Maldives ex-leader makes comeback in landmark vote

Voting took place for overseas Maldivians in neighbouring India and Sri Lanka, as well as London

Afp April 06, 2019

MALé, MALDIVES: The Maldives on Saturday held its first parliamentary election since former strongman leader Abdulla Yameen was forced to stand down, with his arch-rival tipped to make a big political comeback.

President Ibrahim Mohamed Solih appealed for a high turnout as unusually hot weather saw slow voting early in the day. Voting was extended for two hours to encourage the public to come out.

Election officials estimated the final turnout to be between 70 and 80 per cent, down from the 89 per cent recorded at the September presidential election which unexpectedly toppled Yameen.

"I urge Maldivians to go out and vote," Solih said after voting in the capital, Male, where his Maldivian Democratic Party (MDP) fielded former president Mohamed Nasheed as a candidate.

Maldives government acknowledges opposition victory

Nasheed, 51, is the highest profile contender for the 87-member People's Majlis, or parliament that is elected for five years. Over 385 candidates are in the fray. The first results are expected Sunday.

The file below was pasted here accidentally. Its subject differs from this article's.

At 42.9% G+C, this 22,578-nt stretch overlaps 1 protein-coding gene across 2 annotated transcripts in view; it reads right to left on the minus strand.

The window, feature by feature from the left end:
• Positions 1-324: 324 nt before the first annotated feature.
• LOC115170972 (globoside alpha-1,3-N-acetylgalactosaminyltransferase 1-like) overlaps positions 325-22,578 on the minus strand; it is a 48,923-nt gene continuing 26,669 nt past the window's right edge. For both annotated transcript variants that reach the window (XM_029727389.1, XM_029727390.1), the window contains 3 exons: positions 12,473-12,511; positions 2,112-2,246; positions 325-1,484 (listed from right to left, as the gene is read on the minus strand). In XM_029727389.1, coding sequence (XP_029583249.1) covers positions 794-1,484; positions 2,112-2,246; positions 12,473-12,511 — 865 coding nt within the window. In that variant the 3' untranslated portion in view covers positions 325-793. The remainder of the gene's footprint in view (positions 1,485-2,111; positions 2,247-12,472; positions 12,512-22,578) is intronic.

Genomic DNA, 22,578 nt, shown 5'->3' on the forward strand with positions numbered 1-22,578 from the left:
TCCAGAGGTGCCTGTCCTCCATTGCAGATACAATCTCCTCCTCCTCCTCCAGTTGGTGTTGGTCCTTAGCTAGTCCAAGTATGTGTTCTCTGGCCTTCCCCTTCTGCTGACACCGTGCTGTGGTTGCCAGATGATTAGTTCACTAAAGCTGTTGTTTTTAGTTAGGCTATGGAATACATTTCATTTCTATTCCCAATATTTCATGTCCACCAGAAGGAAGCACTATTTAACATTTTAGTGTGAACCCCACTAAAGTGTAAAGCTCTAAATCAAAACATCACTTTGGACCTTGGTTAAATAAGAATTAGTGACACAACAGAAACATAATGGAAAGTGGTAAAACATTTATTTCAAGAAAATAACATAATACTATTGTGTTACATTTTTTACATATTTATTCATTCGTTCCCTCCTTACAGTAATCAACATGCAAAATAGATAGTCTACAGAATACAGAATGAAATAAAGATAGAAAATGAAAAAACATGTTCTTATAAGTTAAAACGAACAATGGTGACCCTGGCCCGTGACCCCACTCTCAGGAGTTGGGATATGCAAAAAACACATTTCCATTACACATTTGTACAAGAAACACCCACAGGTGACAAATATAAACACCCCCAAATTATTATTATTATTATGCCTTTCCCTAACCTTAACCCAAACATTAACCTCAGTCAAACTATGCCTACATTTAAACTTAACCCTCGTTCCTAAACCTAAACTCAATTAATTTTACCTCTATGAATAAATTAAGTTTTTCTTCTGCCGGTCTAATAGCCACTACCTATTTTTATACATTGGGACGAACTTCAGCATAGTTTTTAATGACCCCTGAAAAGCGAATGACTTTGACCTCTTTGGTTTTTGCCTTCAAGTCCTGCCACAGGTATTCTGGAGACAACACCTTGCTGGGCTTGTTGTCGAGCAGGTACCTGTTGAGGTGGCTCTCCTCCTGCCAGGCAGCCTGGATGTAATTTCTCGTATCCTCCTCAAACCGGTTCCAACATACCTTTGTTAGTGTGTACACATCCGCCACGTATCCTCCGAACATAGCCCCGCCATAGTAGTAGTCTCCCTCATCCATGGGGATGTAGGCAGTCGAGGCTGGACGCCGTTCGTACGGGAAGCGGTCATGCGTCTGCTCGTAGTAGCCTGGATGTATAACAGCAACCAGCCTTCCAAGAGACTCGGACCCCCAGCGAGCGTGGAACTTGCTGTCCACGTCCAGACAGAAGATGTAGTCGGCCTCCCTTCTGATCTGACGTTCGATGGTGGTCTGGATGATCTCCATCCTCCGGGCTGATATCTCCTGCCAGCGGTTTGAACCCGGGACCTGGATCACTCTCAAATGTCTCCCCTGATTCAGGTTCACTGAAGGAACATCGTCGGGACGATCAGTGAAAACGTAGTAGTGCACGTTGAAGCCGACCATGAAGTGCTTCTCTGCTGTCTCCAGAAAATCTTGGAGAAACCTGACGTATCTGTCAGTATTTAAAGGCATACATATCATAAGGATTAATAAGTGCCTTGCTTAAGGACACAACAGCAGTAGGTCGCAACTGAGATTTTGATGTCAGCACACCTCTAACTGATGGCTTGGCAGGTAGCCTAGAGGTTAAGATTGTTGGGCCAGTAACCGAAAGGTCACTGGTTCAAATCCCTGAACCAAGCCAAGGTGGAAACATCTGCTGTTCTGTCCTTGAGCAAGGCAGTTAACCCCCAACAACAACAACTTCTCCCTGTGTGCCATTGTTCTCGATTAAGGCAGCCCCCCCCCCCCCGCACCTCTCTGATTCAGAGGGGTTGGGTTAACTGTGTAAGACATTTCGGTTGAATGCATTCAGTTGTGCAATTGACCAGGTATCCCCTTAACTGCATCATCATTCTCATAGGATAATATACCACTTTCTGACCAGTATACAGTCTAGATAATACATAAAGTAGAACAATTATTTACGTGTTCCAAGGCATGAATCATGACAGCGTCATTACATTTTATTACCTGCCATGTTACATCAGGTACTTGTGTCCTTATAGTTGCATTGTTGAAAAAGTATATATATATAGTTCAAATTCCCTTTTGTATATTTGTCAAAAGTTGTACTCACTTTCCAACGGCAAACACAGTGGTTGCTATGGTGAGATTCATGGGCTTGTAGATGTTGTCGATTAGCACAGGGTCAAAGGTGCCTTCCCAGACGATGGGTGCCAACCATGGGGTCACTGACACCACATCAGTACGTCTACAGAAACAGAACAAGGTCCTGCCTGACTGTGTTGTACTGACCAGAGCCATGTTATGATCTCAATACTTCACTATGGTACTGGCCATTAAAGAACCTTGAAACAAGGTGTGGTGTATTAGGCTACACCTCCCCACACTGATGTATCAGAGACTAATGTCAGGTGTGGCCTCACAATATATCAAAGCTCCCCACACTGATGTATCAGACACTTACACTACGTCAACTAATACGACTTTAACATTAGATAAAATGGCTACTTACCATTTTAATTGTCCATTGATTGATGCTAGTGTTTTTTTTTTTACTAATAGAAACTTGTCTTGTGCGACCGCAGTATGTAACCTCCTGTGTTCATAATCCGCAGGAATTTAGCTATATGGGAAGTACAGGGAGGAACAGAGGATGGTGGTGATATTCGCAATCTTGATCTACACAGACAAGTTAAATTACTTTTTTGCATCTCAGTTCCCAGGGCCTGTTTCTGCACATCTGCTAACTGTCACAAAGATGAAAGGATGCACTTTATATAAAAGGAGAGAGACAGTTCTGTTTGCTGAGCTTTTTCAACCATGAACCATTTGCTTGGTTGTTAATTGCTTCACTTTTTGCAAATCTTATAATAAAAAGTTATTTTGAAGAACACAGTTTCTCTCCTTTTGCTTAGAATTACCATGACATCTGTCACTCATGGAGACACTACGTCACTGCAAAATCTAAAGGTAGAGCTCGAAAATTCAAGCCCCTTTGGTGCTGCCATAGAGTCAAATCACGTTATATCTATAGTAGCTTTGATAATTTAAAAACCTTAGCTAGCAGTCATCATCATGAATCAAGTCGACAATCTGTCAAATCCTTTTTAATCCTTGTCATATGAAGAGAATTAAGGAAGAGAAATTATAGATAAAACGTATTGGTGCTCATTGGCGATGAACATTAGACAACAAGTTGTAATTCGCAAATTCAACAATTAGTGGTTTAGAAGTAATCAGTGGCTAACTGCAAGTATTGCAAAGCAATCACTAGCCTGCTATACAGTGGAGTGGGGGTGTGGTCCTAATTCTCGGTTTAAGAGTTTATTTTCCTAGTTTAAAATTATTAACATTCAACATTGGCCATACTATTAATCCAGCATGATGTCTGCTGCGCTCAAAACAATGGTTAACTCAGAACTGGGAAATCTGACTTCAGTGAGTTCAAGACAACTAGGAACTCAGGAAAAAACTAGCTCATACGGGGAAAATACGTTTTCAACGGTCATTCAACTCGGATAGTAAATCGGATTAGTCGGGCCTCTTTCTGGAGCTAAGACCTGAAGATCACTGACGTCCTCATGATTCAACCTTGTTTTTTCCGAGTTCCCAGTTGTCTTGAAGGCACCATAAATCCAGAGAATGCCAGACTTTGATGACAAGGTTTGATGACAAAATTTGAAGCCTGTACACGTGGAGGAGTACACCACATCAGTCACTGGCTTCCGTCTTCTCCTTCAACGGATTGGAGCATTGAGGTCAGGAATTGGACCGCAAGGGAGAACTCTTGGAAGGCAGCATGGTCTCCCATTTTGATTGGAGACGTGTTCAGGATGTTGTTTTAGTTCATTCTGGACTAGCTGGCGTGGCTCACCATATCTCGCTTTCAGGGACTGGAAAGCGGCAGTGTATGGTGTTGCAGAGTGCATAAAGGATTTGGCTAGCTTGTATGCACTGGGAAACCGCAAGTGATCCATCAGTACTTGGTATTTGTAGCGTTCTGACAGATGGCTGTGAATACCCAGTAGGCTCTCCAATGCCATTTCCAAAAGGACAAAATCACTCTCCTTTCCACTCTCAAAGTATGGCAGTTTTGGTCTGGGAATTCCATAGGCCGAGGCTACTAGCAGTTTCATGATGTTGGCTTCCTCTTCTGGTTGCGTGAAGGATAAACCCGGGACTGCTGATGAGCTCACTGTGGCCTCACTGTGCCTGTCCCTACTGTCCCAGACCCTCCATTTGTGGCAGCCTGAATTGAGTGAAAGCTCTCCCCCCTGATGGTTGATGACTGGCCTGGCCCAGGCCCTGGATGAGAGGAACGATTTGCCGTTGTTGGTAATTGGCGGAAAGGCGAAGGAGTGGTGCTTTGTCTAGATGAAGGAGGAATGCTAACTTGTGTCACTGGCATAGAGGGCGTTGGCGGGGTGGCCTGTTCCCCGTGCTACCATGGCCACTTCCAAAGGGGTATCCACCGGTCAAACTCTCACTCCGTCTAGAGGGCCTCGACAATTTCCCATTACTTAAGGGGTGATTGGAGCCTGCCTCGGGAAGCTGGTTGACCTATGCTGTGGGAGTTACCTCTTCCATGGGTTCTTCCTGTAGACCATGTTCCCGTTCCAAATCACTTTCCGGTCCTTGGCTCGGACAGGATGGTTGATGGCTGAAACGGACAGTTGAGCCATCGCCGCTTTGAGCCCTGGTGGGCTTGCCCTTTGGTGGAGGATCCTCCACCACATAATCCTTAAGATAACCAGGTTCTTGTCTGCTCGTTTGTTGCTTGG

Nasheed returned from an enforced exile abroad after his deputy Solih's unexpected victory in September.

Solih said he expected Saturday's poll to return a strong legislature led by his MDP. Nasheed is expected to wield considerable influence in any new government.

He cast his ballot in Male, but made no comment.

The opposition coalition that helped Solih win has since come apart, with constituent parties going their separate ways for Saturday's election.

Solih has however made it clear that he wants an MDP-led government.

"I want to stress that I would like the next parliament to be made up of members who are familiar with our policies, and fully support it," Solih told a campaign rally on Thursday night.

Maldives election expected to cement president's grip on power

Nasheed was jailed for 13 years on a controversial terrorism charge when Yameen was in power. However, the conviction was overturned last year after the presidency changed.

Election commissioner Ahmed Shareef told reporters there had been no complaints of irregularities in the runup to the vote.

Voting took place for overseas Maldivians in neighbouring India and Sri Lanka, as well as London.

Former president Yameen was not a candidate, but his Progressive Party of Maldives was seen as the main challenger to the MDP.

Last week, the High Court ordered authorities to lift a freeze on Yameen's bank accounts holding about $6.5 million. But it said a money laundering case against him would proceed.

Yameen received the payments just before he lost his re-election bid in September. Since then, all dissidents have returned to the Indian Ocean archipelago and most have had their convictions quashed.

The Maldives was on the verge of being slapped with Western-led sanctions before Solih won the presidential election on a pledge to end corruption in the country best known for its luxury tourism.


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